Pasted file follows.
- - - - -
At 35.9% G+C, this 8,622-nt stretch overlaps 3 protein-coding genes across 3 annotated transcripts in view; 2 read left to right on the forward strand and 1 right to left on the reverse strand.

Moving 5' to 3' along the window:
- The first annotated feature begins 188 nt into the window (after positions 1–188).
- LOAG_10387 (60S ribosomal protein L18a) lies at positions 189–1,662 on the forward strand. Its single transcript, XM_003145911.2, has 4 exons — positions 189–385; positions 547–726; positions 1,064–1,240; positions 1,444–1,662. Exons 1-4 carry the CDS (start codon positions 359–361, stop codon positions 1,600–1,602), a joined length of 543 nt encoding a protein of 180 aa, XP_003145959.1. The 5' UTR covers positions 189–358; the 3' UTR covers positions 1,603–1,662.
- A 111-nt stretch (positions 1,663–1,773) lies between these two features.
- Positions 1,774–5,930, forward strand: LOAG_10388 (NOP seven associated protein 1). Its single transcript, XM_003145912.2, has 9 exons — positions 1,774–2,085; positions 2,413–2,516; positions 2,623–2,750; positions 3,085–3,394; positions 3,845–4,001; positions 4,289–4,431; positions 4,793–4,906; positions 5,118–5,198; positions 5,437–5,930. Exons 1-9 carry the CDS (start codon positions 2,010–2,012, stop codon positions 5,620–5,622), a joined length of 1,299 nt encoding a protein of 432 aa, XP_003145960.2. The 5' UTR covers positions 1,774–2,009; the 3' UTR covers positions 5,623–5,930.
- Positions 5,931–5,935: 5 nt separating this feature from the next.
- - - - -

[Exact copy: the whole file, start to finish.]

At 35.9% G+C, this 8,622-nt stretch overlaps 3 protein-coding genes across 3 annotated transcripts in view; 2 read left to right on the forward strand and 1 right to left on the reverse strand.

Moving 5' to 3' along the window:
- The first annotated feature begins 188 nt into the window (after positions 1–188).
- LOAG_10387 (60S ribosomal protein L18a) lies at positions 189–1,662 on the forward strand. Its single transcript, XM_003145911.2, has 4 exons — positions 189–385; positions 547–726; positions 1,064–1,240; positions 1,444–1,662. Exons 1-4 carry the CDS (start codon positions 359–361, stop codon positions 1,600–1,602), a joined length of 543 nt encoding a protein of 180 aa, XP_003145959.1. The 5' UTR covers positions 189–358; the 3' UTR covers positions 1,603–1,662.
- A 111-nt stretch (positions 1,663–1,773) lies between these two features.
- Positions 1,774–5,930, forward strand: LOAG_10388 (NOP seven associated protein 1). Its single transcript, XM_003145912.2, has 9 exons — positions 1,774–2,085; positions 2,413–2,516; positions 2,623–2,750; positions 3,085–3,394; positions 3,845–4,001; positions 4,289–4,431; positions 4,793–4,906; positions 5,118–5,198; positions 5,437–5,930. Exons 1-9 carry the CDS (start codon positions 2,010–2,012, stop codon positions 5,620–5,622), a joined length of 1,299 nt encoding a protein of 432 aa, XP_003145960.2. The 5' UTR covers positions 1,774–2,009; the 3' UTR covers positions 5,623–5,930.
- Positions 5,931–5,935: 5 nt separating this feature from the next.